Former president Barack Obama is making his first campaign foray of 2017, agreeing to stump for Democrat Ralph Northam in his bid to be Virginia’s next governor.
David Turner, a spokesman for Northam, said the former president agreed this week to hit the campaign trail for Northam, but would not say when or where.
An aide to Obama confirmed that the former president agreed to campaign for Northam during a congratulatory call, although no events have been planned.
The HuffPost first reported Obama’s plans to campaign for Northam.
The Virginia governor’s race, one of just two gubernatorial contests this year, is shaping up as the next high-profile electoral contest in the era of President Trump. It follows a couple of Democratic losses in high-profile special elections to fill congressional vacancies, including a race in Georgia last week that became the most expensive in U.S. history.
Obama, who carried Virginia in 2008 and 2012, could help Northam improve his support among younger voters and solidify his already strong backing from African American voters. Northam’s strongholds in the Democratic primary were in the “Urban Crescent,” the heavily populated areas of Northern Virginia, Richmond and Hampton Roads.
Northam faces Ed Gillespie, a longtime Republican operative and party leader, in November. Gillespie spokesman David Abrams dismissed the potential appeal of the former president.
“How many Democratic surrogates is it going to take to try to drag the lieutenant governor across the finish line?” he said. “Virginians deserve to hear from candidates directly, in their own voices, about their own ideas and proposals.”
Gillespie recently campaigned with Wisconsin Gov. Scott Walker (R).
Obama stayed out of the hard-fought Democratic primary this month between Northam and former congressman Tom Perriello. Northam, who beat Perriello, called former attorney general Eric H. Holder Jr. with an appeal to prevent Obama from endorsing in the race, according to a Democrat familiar with the call.
But Perriello, who lost his seat in Congress over his vote for the Affordable Care Act and then went on to work for the Obama administration, invoked the former president anyway, airing footage of him with Obama in campaign ads.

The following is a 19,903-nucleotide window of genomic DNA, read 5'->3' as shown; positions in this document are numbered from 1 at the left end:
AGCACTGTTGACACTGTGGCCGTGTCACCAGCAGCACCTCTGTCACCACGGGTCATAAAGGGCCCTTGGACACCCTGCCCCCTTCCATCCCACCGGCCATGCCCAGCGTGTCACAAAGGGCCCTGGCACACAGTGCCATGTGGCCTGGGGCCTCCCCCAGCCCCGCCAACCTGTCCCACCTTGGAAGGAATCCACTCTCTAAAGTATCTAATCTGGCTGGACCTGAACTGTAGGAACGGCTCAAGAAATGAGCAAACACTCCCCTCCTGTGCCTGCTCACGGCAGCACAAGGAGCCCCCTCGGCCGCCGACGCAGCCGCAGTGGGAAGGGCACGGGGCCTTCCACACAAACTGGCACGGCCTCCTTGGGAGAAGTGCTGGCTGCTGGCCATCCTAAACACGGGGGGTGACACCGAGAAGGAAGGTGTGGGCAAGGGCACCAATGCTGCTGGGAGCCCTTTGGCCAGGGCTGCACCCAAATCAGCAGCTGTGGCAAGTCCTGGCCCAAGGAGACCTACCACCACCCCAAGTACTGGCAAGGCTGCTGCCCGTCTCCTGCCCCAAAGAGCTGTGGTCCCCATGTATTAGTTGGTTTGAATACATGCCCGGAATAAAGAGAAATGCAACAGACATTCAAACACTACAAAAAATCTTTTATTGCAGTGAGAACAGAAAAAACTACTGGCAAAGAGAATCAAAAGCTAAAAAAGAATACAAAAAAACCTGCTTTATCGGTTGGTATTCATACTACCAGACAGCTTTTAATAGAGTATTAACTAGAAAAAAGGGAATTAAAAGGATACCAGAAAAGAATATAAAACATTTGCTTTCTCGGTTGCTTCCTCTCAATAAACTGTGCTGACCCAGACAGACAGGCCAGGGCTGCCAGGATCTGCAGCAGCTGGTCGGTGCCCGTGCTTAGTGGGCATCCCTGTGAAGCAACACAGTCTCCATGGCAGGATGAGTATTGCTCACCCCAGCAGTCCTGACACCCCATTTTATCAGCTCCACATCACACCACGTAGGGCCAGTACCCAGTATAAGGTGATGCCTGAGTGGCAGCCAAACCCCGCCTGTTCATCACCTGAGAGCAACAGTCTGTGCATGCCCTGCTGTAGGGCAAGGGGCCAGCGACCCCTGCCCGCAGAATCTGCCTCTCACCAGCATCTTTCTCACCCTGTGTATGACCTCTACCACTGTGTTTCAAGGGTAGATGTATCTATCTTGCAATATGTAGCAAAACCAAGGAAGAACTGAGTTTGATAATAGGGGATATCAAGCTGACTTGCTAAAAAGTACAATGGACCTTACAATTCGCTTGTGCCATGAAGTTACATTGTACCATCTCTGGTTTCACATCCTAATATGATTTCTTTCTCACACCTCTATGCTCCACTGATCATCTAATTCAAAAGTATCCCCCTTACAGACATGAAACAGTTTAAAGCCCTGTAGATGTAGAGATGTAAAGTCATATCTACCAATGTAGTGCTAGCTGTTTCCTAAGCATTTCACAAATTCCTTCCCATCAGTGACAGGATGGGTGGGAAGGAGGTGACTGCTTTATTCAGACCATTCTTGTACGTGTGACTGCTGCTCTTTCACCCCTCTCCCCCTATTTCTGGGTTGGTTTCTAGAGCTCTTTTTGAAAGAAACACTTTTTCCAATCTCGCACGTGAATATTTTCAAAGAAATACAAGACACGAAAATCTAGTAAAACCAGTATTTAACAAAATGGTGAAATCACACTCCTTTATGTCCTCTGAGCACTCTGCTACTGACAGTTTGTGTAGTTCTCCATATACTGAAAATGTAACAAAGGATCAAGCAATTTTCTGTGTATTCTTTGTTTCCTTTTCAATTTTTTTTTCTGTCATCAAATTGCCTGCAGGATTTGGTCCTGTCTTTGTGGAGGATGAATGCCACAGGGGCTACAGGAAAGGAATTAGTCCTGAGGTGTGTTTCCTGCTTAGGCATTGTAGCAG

Since leaving office, Obama has stayed in the political fray, condemning President Trump’s travel ban and decision to withdraw from the Paris climate accords, as well as Republican attempts to gut his signature health-care law.
But he did not campaign for Democrats in congressional elections this year, though he did cut a video endorsing Emmanuel Macron in the French presidential election.
Obama has said redistricting will be his primary cause. He says he wants to help rebuild Democratic strength by preventing Republicans from drawing legislative maps that are favorable to them and will define the political landscape for the next decade. The National Democratic Redistricting Committee, chaired by Holder, has made Virginia’s gubernatorial and House of Delegate races its first campaign targets.
At a Democratic fundraiser in Richmond this month, Holder said Virginia was at the “epicenter of the political universe in 2017” and promised that his group would bring Democratic all-stars to the campaign trail.
Obama’s predecessor, George W. Bush, largely kept a low political profile after leaving the White House, waiting seven years before he campaigned for his brother Jeb Bush’s failed presidential bid.
Bush also has connections to the Virginia contest: He tapped Gillespie to serve as chairman of the Republican National Committee early in his presidential term, and later brought him into the White House as his counselor. The former president attended a March fundraiser for Gillespie in Dallas and wrote a $25,000 check for his gubernatorial campaign.